While we don’t call it “acupuncture” the article compare sticking needles in trigger points to control groups. There are control groups and blinding to protect against threats to validity. While I haven’t read through each of these studies their findings should be of interest to everyone who performs trigger point dry needling.

    1. Nick Rainey says:

      Good point John. I didn’t look too much at those studies. My point was more that there is research in this area. Some (like all areas) is better than others, but when we use “best available evidence” I think we need to see what is already out there. Here are a few more.

      The area that I think we are most lacking is the efficacy of needling 20+ mm depth in patients. There is a lot of literature of the benefits of acupuncture of local and distal points to treat musculoskeletal conditions. However, the deep needling studies are normally 20mm or less. I, as do most physical therapists, often needle much deeper. Acupuncturists needle deeper as well, they just haven’t put it in the research that I’ve seen.

  47. John Ware, PT says:

    I think your argument by citation in this case is not very strong. All of those trials you found through Google Scholar are by the same research group, and the lead authors are licensed acupuncturists. The samples are all drawn from their clinic, and the participants come from the Asian culture where acupuncture has a very long and embedded history. The sample sizes are small. The potential for bias is very high. Also, the outcomes are very short term.

    I’m not arguing that there’s no evidence. I’m arguing that the positive evidence is of low quality, while the high quality evidence suggests that needling is probably no better than placebo. I’m not against harnessing placebo, but I can’t fathom why I need to stick a needle into my patient to do that, particularly when I can’t explain to them in a coherent and defensible way why this intervention might provide them enduring relief from their pain.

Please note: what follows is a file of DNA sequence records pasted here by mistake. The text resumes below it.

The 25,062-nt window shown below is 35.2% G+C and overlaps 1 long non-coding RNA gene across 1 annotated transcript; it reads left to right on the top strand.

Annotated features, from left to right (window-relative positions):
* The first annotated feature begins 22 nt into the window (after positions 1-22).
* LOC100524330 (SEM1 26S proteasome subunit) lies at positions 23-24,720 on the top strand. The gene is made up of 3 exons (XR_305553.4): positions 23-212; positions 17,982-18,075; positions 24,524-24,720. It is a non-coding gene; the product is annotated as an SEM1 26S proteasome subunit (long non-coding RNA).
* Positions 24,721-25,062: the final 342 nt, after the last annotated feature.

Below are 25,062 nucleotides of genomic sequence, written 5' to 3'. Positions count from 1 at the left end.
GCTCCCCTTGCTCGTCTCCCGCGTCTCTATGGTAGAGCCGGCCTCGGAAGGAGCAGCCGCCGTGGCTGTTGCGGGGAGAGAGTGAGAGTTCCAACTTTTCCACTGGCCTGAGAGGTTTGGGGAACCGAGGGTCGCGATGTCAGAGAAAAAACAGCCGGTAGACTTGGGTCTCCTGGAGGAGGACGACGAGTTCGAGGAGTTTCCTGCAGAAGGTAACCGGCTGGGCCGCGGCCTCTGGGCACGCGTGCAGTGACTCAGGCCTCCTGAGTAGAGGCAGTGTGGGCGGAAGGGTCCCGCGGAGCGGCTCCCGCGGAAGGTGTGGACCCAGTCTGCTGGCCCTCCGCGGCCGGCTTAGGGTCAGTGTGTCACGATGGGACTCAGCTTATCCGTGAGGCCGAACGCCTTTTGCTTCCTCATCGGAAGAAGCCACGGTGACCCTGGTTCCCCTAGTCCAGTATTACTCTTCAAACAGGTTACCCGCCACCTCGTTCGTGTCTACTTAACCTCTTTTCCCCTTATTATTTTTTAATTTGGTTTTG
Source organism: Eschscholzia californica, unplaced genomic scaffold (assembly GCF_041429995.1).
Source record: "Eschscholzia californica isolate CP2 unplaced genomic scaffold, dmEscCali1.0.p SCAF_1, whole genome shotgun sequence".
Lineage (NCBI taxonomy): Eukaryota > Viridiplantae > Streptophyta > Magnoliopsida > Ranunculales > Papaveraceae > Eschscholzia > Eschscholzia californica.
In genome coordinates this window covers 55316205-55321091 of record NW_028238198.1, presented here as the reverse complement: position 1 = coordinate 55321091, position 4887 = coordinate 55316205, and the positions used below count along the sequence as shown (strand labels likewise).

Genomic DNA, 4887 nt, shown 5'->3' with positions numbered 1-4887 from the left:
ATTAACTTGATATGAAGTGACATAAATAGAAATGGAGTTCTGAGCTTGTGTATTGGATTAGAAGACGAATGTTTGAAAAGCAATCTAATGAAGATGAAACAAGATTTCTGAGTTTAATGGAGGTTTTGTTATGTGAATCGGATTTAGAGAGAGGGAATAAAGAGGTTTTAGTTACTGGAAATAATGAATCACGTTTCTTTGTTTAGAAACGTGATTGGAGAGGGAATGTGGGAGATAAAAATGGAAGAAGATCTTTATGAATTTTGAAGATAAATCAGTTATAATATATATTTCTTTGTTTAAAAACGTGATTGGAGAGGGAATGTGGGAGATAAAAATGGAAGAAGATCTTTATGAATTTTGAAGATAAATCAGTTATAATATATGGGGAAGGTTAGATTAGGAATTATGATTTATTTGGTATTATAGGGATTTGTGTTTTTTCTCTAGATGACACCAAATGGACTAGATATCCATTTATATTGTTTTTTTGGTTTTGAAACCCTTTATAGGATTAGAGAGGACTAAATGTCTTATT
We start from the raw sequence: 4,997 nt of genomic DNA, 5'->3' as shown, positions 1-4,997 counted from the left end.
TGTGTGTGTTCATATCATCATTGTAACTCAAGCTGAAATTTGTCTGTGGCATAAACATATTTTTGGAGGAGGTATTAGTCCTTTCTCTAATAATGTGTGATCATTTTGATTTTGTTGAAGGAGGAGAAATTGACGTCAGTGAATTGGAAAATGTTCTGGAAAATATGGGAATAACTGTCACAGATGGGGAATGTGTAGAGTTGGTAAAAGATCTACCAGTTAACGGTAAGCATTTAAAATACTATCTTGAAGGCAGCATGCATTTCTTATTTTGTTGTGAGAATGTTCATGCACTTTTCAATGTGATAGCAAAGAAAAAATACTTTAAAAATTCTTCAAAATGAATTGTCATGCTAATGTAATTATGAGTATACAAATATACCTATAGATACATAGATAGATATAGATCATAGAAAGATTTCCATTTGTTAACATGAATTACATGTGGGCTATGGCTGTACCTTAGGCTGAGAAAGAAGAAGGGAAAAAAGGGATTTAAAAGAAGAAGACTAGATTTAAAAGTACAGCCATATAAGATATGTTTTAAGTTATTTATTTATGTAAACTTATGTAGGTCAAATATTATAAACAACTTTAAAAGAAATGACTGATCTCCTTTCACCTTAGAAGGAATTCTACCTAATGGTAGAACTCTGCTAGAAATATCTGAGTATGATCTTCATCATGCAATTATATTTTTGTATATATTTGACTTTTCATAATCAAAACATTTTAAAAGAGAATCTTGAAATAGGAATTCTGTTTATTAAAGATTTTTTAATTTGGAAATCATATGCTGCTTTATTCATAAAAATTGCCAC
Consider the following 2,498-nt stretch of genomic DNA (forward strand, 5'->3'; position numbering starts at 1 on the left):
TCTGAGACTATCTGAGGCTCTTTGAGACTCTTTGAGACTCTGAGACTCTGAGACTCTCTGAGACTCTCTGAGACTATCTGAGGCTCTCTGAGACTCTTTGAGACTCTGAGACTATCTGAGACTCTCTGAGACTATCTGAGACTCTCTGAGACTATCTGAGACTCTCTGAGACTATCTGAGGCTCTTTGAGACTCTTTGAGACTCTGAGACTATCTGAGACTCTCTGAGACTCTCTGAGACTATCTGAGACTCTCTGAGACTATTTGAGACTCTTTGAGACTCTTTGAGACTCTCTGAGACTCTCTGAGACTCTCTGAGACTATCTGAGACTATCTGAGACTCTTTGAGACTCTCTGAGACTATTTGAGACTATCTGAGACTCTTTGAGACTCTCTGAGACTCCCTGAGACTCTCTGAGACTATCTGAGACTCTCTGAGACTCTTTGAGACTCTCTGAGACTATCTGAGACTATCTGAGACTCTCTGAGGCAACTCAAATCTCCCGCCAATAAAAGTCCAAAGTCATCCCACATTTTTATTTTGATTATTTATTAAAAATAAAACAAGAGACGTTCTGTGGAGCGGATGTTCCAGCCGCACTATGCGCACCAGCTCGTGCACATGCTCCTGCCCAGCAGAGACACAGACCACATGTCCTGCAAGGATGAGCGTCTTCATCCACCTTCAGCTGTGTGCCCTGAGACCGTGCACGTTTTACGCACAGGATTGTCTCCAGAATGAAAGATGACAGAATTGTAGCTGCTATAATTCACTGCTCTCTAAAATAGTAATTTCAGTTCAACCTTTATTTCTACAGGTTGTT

48. Jennifer Kish says:

    Well said, Larry, especially with respect to neuromarketing and the perceptions of the public, legislators, and referral sources!

  49. sean says:

    Can someone explain to me why so many of the comments are negative about a not-so-well researched treatment? There’s a comment I’ve seen on this site before which goes something like: “If we only performed interventions that are backed up by multiple RCT’s, we would be doing very little.”

  50. John Ware, PT says:

    I can explain my comments. TDN lacks a plausible theory.

    Can anyone explain to me why so many in our profession are willing to accept interventions that lack a logical, defensible premise?

    Jason Silvernail wrote the following piece about the importance of theory at this very blog nearly 6 years ago. I think it’s worth another read in the context of TDN.

    1. Andrew Sotirokos says: